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In Their Own Words

When asked whether they have changed or grown from playing the game, most respondents replied that EQ was "just a game" and that people don't learn anything from it:

No change. Simply play for entertainment and social value. [m, 30]

No, it hasn't really had any kind of impact on me. It's just a game. [m, 23]

This is just a video game to me. I don't analyze it to that extreme, only use it as an escape from the stresses of RL for awhile. [m, 27]

But not all players thought that EQ was "just a game". Some respondents found themselves interacting with people differently outside of EQ:

It didnt change my thinking, it did however change to a minor extent my acting in real life. I have found it easier to share and confront other people with my thoughts...whether this is due to EQ or just me growing emotionally I am not quite sure off though. A very positive change indeed [m, 30]

I believe I have matured in my interaction with other people. When I first began playing I was rather hot-headed and impatient. I've been playing over a year and I think I've become more understanding of other people and their points of view. [m, 19]

Erm, good question. I tend to put a lot more belief in real life experiences contributing to personal growth, but I don't see why a game can't help you grow in addition to RL. I've learned to be a bit more tolerant, I think. I used to get really upset at folks for doing something stupid and getting us all killed, for instance, but again... it's a game and EVERYONE makes mistakes. Mostly, it's reinforced a lot of things I knew already, but sometimes let slip by... like the fact that just because someone doesn't do something MY way doesn't mean it's the wrong way. ;) [f, 30]

Some players felt that they had grown as a person from playing EQ:

Yes, I have learned to deal with more varied personalities and have developed leadership qualities that I lacked before. [f, 33]

Sure have. There is no better confidence builder than keeping your group alive or helping a frustrated player regain his corpse. You may be a lowly cashier or a bored house wife but in Norrath you can be something more that you might never achieve in RL. [f, 33]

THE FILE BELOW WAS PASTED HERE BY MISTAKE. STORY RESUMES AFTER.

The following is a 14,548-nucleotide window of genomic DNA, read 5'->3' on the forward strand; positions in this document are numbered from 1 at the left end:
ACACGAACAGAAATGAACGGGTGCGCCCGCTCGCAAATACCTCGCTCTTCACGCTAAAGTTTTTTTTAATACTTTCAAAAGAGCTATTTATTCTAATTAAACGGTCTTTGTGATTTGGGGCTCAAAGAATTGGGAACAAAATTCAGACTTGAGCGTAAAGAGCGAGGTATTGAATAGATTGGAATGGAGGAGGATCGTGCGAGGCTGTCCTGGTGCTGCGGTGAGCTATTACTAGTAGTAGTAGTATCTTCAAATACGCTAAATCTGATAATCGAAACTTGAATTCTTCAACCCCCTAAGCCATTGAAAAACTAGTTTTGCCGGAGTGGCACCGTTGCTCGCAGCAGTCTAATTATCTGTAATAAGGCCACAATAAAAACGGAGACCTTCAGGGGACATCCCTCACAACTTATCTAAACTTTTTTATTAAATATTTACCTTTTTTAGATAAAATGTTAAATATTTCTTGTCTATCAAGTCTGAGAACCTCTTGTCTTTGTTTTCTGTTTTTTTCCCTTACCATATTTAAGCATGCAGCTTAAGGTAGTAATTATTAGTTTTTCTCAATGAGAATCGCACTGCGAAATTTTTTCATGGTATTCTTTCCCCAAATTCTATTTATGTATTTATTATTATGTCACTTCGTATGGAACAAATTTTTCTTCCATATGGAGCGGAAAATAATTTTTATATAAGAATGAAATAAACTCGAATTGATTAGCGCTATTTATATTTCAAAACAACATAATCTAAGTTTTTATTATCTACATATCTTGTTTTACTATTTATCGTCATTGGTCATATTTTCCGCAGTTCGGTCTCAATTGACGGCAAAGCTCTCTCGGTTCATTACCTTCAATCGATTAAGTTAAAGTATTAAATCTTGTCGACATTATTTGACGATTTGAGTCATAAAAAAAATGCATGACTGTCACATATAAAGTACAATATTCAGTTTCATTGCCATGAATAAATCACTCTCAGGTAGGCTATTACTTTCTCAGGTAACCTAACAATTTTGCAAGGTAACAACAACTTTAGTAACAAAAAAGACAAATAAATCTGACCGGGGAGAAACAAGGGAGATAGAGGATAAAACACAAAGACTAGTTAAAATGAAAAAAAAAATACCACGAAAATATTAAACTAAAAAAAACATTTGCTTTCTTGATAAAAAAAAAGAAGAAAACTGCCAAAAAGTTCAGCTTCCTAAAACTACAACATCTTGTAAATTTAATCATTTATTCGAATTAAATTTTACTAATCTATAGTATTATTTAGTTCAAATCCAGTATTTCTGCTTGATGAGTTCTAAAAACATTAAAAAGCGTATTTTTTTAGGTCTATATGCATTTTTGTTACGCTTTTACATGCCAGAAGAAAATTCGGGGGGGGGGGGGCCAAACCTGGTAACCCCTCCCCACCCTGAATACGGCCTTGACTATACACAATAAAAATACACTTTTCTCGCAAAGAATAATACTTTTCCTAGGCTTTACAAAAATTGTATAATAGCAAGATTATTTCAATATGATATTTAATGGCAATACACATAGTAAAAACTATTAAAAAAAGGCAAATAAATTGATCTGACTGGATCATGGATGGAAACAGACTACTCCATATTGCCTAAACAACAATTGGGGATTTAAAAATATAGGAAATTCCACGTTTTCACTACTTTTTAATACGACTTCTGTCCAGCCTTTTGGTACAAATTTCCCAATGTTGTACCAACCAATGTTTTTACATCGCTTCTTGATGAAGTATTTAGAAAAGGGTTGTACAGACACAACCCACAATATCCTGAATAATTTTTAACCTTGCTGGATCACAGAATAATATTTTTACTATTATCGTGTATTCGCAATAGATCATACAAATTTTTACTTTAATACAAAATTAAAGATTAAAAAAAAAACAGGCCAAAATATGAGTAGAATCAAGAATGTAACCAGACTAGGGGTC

Yes. I think that it has given me a more big-picture type sense of the world. Things make sense when I associate them with other things, and I think about things differently now. [m, 14]

Several players commented on gaining a better understanding of group dynamics and leadership:

I think forming a group in EQ is one of the most powerful elements in the game and has shown me a lot about myself and others. Throw 6 strangers together each with different class strengths and weaknesses, all trying to accomplish a common goal together, and you learn a lot about people. I can see what happens when communcation doesn't happen and its helped me try to communicate with people more in real life. [m, 30]

Definatly, I have become more outgoing, more of a leader-oriented person In RL as opposed to the quiet person who contributed only when asked. [m, 18]

Yes - I've learned a bit more about teamwork, and how to execute it. Everyone has their place, and everyone works together for the good of the whole. [m, 14]

Many players felt that the biggest problem EQ had introduced was the amount of time it consumed:

Sometimes I play too much and forget to do things in real life or hold up my responsibilities. Other times I get burned out on EQ and I don't play very much. It goes back and forth. [m, 30]

It's been a bit of a time sink, but I've been able to work around it for the most part. The main victim of the time I spend on EQ has been other leisure activities such as other computer games and reading magazines. Sleep has occassionally been sacrificed, but never more than a couple of hours' worth at a time. [m, 23]

Yes, it causes problems, it sucks up all my free time! Hehe. :) [f, 21]

Several players even used the word "addiction" to describe their attachment to EQ:

Sometimes yes, It is very easy to get addicted and get your priorities out of whack with EQ. You would rather come home and play EQ than do what needs to be done. [f, 22]

EQ has deepened my probelms in life because Eq is an addiction.Once you start, and play for a while it is extremely difficult to sever the link to EQ.I find myself, every free minute of the day, playing EQ or looking at EQ websites. [m, 15]

Players who were in a romantic relationship often cited the strains EQ brought into the relationship:

Yeah -- my soon-to-be ex-wife has an extreme aversion to any kind of computer game. EQ (or my playing it) was just one more nail in the coffin of our union. [m, 40]

Sometimes EQ has made problems in my relationship with my fiance. I play mostly at night, when he is at work. But he gets upset when he gets home, and I play for another 4 hours or so, because "we just started this raid, and I just HAVE to be here for it". Eq is a game you just can't sit down and play for an hour. Once you get involved in something, it's hard to just log off. Sometimes I play to much, and I have had to regulate myself from spending too much time playing. [f, 21]